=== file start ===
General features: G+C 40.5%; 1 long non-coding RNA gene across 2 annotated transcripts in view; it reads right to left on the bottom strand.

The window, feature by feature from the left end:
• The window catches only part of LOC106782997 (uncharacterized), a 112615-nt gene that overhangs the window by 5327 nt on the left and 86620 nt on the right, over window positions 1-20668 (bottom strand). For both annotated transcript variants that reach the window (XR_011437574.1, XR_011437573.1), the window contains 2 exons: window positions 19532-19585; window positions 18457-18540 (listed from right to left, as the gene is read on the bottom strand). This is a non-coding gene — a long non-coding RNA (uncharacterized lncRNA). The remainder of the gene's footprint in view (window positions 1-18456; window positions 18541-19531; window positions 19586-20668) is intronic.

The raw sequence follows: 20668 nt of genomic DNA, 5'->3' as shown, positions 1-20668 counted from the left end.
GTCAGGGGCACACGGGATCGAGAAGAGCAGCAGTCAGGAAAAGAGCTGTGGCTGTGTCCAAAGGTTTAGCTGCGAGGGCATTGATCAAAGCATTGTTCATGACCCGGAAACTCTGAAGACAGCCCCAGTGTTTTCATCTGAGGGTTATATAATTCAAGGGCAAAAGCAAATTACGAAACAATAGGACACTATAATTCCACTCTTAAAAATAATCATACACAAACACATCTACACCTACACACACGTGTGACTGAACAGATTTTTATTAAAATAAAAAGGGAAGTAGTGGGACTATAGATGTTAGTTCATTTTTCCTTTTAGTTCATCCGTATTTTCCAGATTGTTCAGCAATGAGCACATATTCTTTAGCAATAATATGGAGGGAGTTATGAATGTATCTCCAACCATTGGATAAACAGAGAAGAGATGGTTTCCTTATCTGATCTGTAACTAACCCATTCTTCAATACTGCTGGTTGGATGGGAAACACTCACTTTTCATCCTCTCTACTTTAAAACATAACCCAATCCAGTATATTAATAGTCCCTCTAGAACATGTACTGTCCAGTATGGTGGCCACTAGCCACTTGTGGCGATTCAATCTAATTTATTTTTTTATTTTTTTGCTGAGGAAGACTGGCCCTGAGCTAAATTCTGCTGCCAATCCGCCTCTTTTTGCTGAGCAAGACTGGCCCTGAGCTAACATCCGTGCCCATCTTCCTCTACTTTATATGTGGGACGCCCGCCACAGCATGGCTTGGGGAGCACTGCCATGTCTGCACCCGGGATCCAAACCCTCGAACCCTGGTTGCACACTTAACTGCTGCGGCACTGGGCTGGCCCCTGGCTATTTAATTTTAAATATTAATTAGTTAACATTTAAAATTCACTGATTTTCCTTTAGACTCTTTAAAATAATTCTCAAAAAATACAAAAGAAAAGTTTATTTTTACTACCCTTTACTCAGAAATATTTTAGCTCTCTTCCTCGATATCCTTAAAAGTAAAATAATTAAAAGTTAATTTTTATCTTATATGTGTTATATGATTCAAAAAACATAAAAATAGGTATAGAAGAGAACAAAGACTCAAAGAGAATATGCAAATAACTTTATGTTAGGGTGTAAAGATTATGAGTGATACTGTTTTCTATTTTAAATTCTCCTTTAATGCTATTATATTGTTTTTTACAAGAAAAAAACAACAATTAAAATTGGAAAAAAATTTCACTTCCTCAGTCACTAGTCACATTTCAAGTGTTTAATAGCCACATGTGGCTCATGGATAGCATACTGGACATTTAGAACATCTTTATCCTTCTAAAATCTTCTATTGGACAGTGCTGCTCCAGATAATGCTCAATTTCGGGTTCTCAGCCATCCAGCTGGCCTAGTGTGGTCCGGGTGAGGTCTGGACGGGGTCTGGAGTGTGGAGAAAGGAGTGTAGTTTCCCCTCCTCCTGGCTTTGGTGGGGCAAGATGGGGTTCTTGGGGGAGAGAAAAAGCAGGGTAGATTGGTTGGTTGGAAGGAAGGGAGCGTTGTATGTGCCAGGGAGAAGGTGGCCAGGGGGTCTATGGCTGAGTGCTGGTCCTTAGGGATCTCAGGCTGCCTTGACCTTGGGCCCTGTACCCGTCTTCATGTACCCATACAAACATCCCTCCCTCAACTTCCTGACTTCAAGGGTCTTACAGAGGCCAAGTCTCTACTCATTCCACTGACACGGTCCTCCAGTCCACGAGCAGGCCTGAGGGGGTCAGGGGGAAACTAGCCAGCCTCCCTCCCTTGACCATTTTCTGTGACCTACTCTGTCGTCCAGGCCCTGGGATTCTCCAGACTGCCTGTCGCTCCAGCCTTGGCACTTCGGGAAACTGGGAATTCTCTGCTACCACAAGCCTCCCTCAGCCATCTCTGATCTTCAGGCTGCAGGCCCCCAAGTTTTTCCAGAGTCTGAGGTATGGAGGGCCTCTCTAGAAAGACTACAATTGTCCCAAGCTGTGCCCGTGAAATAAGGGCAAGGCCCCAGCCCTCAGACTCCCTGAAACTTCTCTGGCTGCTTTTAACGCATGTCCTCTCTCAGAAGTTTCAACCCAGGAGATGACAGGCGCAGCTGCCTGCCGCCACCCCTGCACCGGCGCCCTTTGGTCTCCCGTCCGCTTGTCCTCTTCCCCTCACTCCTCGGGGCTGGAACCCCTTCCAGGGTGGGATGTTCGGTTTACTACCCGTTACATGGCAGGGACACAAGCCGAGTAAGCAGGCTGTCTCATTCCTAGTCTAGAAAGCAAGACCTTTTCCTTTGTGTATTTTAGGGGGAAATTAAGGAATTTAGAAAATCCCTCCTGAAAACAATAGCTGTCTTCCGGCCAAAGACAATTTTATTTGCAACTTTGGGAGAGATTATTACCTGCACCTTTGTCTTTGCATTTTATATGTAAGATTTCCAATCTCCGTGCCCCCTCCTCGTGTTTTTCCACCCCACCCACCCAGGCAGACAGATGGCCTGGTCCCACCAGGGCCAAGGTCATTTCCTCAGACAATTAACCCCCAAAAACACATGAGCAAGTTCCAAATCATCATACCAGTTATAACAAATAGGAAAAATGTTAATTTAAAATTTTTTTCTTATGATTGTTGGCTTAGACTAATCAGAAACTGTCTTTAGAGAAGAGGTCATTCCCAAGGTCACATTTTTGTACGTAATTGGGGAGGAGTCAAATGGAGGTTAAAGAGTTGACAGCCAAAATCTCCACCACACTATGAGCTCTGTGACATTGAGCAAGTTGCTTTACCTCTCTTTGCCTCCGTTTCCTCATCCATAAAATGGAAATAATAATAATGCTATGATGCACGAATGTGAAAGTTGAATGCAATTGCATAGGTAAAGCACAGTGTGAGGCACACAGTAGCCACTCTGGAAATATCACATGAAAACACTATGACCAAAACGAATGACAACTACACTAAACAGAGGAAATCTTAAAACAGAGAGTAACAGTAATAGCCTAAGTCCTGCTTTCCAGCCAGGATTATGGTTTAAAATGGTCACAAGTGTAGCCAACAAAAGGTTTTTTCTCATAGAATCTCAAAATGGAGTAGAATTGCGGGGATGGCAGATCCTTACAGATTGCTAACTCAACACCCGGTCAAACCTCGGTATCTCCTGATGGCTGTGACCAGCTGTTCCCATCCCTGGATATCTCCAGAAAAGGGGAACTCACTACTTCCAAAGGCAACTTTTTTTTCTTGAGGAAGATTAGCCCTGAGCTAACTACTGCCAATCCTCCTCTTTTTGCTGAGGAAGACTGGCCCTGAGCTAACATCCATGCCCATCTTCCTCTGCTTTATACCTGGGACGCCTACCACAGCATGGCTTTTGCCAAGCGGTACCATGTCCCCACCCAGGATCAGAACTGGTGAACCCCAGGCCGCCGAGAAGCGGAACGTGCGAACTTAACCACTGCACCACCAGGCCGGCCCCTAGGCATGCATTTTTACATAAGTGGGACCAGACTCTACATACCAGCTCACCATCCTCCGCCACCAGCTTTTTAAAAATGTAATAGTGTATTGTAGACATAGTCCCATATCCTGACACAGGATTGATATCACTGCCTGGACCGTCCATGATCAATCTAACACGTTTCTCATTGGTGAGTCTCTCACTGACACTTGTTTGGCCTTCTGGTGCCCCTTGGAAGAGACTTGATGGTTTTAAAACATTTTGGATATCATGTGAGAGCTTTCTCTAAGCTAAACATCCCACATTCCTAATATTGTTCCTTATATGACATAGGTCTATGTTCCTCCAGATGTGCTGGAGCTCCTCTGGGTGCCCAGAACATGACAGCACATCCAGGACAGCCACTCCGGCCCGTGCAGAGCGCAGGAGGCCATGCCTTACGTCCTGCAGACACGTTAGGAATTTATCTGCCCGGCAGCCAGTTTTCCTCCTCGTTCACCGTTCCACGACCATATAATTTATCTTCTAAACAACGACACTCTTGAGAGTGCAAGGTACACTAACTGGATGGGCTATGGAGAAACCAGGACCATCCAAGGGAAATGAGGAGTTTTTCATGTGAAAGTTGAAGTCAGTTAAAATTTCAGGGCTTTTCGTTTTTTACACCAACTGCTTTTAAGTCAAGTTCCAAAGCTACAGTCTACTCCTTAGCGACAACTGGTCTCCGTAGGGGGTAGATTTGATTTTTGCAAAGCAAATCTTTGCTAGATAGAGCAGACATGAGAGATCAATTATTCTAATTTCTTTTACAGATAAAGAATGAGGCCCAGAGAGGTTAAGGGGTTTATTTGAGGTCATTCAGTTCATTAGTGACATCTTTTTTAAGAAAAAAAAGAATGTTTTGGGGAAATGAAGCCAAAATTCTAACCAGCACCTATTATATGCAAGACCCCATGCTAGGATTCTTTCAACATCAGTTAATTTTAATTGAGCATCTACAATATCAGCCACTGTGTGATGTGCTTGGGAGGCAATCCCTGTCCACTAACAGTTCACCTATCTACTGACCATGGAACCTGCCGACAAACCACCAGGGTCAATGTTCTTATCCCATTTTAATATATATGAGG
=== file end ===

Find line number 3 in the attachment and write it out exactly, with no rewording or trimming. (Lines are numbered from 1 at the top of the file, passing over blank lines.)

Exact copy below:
• The window catches only part of LOC106782997 (uncharacterized), a 112615-nt gene that overhangs the window by 5327 nt on the left and 86620 nt on the right, over window positions 1-20668 (bottom strand). For both annotated transcript variants that reach the window (XR_011437574.1, XR_011437573.1), the window contains 2 exons: window positions 19532-19585; window positions 18457-18540 (listed from right to left, as the gene is read on the bottom strand). This is a non-coding gene — a long non-coding RNA (uncharacterized lncRNA). The remainder of the gene's footprint in view (window positions 1-18456; window positions 18541-19531; window positions 19586-20668) is intronic.